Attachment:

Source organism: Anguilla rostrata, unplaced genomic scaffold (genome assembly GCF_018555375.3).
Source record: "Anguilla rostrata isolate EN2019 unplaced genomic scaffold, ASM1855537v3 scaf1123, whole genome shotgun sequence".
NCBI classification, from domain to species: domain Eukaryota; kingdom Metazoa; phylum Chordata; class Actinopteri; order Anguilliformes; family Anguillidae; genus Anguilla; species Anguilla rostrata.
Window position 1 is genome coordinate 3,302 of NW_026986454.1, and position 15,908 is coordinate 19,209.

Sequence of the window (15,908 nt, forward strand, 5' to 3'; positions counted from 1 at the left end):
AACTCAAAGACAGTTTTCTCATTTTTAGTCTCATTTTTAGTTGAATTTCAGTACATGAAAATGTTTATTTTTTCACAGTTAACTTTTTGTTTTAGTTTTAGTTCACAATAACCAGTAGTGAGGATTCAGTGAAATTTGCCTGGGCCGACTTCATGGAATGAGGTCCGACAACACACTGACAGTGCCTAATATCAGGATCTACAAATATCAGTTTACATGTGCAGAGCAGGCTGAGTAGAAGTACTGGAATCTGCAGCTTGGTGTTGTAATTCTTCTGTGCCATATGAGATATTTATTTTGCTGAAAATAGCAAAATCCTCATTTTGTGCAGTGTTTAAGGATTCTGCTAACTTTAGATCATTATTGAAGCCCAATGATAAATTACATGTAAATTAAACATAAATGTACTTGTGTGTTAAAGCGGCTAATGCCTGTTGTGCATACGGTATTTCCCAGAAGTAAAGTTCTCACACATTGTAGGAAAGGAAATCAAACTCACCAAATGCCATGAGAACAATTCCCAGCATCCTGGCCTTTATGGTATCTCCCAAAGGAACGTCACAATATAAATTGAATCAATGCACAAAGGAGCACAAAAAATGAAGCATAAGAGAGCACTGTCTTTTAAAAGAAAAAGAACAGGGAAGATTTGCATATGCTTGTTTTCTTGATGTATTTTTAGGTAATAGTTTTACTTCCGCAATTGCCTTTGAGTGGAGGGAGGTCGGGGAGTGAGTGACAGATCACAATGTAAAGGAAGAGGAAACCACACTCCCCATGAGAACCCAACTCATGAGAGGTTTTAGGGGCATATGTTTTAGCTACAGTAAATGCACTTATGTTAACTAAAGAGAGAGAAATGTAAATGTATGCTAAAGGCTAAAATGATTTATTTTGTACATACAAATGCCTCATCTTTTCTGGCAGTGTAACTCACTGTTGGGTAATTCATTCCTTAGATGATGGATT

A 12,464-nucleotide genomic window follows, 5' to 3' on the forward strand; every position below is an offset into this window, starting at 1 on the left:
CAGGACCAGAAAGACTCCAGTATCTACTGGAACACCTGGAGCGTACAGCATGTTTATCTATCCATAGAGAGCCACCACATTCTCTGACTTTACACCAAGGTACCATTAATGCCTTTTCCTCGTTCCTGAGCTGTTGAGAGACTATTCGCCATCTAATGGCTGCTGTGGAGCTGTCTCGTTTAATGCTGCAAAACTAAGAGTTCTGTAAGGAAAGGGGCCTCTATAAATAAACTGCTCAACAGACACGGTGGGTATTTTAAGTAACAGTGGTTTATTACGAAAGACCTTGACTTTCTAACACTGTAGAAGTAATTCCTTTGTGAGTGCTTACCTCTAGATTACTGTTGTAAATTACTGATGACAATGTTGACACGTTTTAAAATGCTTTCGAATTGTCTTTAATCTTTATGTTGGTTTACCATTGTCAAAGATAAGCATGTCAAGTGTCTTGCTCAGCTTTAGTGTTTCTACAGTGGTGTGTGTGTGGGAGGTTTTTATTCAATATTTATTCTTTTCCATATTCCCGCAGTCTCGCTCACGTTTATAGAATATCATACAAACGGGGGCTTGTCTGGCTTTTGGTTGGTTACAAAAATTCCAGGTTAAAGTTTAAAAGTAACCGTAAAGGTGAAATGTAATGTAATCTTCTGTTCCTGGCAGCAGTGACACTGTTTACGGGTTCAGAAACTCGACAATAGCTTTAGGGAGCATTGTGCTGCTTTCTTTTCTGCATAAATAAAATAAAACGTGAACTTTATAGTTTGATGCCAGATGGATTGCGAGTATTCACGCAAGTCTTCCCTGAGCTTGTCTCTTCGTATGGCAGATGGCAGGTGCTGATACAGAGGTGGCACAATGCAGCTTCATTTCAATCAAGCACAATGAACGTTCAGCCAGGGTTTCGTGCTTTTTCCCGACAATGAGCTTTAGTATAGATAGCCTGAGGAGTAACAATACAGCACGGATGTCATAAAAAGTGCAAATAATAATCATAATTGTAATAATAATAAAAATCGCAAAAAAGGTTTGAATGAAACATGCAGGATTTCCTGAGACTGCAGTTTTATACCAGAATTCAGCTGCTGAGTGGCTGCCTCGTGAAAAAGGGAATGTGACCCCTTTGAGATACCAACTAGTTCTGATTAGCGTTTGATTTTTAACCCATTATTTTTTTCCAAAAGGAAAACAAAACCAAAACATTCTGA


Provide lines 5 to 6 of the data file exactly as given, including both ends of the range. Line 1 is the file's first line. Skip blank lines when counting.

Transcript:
Sequence of the window (15,908 nt, forward strand, 5' to 3'; positions counted from 1 at the left end):
AACTCAAAGACAGTTTTCTCATTTTTAGTCTCATTTTTAGTTGAATTTCAGTACATGAAAATGTTTATTTTTTCACAGTTAACTTTTTGTTTTAGTTTTAGTTCACAATAACCAGTAGTGAGGATTCAGTGAAATTTGCCTGGGCCGACTTCATGGAATGAGGTCCGACAACACACTGACAGTGCCTAATATCAGGATCTACAAATATCAGTTTACATGTGCAGAGCAGGCTGAGTAGAAGTACTGGAATCTGCAGCTTGGTGTTGTAATTCTTCTGTGCCATATGAGATATTTATTTTGCTGAAAATAGCAAAATCCTCATTTTGTGCAGTGTTTAAGGATTCTGCTAACTTTAGATCATTATTGAAGCCCAATGATAAATTACATGTAAATTAAACATAAATGTACTTGTGTGTTAAAGCGGCTAATGCCTGTTGTGCATACGGTATTTCCCAGAAGTAAAGTTCTCACACATTGTAGGAAAGGAAATCAAACTCACCAAATGCCATGAGAACAATTCCCAGCATCCTGGCCTTTATGGTATCTCCCAAAGGAACGTCACAATATAAATTGAATCAATGCACAAAGGAGCACAAAAAATGAAGCATAAGAGAGCACTGTCTTTTAAAAGAAAAAGAACAGGGAAGATTTGCATATGCTTGTTTTCTTGATGTATTTTTAGGTAATAGTTTTACTTCCGCAATTGCCTTTGAGTGGAGGGAGGTCGGGGAGTGAGTGACAGATCACAATGTAAAGGAAGAGGAAACCACACTCCCCATGAGAACCCAACTCATGAGAGGTTTTAGGGGCATATGTTTTAGCTACAGTAAATGCACTTATGTTAACTAAAGAGAGAGAAATGTAAATGTATGCTAAAGGCTAAAATGATTTATTTTGTACATACAAATGCCTCATCTTTTCTGGCAGTGTAACTCACTGTTGGGTAATTCATTCCTTAGATGATGGATT